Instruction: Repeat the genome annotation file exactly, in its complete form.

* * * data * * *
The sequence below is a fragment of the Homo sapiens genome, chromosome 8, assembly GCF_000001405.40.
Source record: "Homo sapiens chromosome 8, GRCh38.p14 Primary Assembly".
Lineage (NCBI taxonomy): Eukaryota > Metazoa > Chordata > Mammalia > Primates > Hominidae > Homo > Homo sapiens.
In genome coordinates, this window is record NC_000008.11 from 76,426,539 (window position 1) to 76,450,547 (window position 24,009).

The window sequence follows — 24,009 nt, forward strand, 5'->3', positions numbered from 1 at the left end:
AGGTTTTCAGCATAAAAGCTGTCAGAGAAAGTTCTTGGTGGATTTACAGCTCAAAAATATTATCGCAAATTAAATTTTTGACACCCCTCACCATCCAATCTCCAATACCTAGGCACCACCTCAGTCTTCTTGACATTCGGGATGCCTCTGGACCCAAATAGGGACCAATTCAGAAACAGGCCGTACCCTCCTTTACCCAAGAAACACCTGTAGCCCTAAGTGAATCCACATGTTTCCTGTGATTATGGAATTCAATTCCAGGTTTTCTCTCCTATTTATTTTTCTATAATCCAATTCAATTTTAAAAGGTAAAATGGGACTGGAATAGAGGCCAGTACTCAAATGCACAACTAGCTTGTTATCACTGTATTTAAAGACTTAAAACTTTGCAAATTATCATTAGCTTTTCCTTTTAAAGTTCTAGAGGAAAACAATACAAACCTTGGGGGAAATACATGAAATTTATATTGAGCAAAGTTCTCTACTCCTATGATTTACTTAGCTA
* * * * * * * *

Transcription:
The sequence below is a fragment of the Homo sapiens genome, chromosome 8, assembly GCF_000001405.40.
Source record: "Homo sapiens chromosome 8, GRCh38.p14 Primary Assembly".
Lineage (NCBI taxonomy): Eukaryota > Metazoa > Chordata > Mammalia > Primates > Hominidae > Homo > Homo sapiens.
In genome coordinates, this window is record NC_000008.11 from 76,426,539 (window position 1) to 76,450,547 (window position 24,009).

The window sequence follows — 24,009 nt, forward strand, 5'->3', positions numbered from 1 at the left end:
AGGTTTTCAGCATAAAAGCTGTCAGAGAAAGTTCTTGGTGGATTTACAGCTCAAAAATATTATCGCAAATTAAATTTTTGACACCCCTCACCATCCAATCTCCAATACCTAGGCACCACCTCAGTCTTCTTGACATTCGGGATGCCTCTGGACCCAAATAGGGACCAATTCAGAAACAGGCCGTACCCTCCTTTACCCAAGAAACACCTGTAGCCCTAAGTGAATCCACATGTTTCCTGTGATTATGGAATTCAATTCCAGGTTTTCTCTCCTATTTATTTTTCTATAATCCAATTCAATTTTAAAAGGTAAAATGGGACTGGAATAGAGGCCAGTACTCAAATGCACAACTAGCTTGTTATCACTGTATTTAAAGACTTAAAACTTTGCAAATTATCATTAGCTTTTCCTTTTAAAGTTCTAGAGGAAAACAATACAAACCTTGGGGGAAATACATGAAATTTATATTGAGCAAAGTTCTCTACTCCTATGATTTACTTAGCTA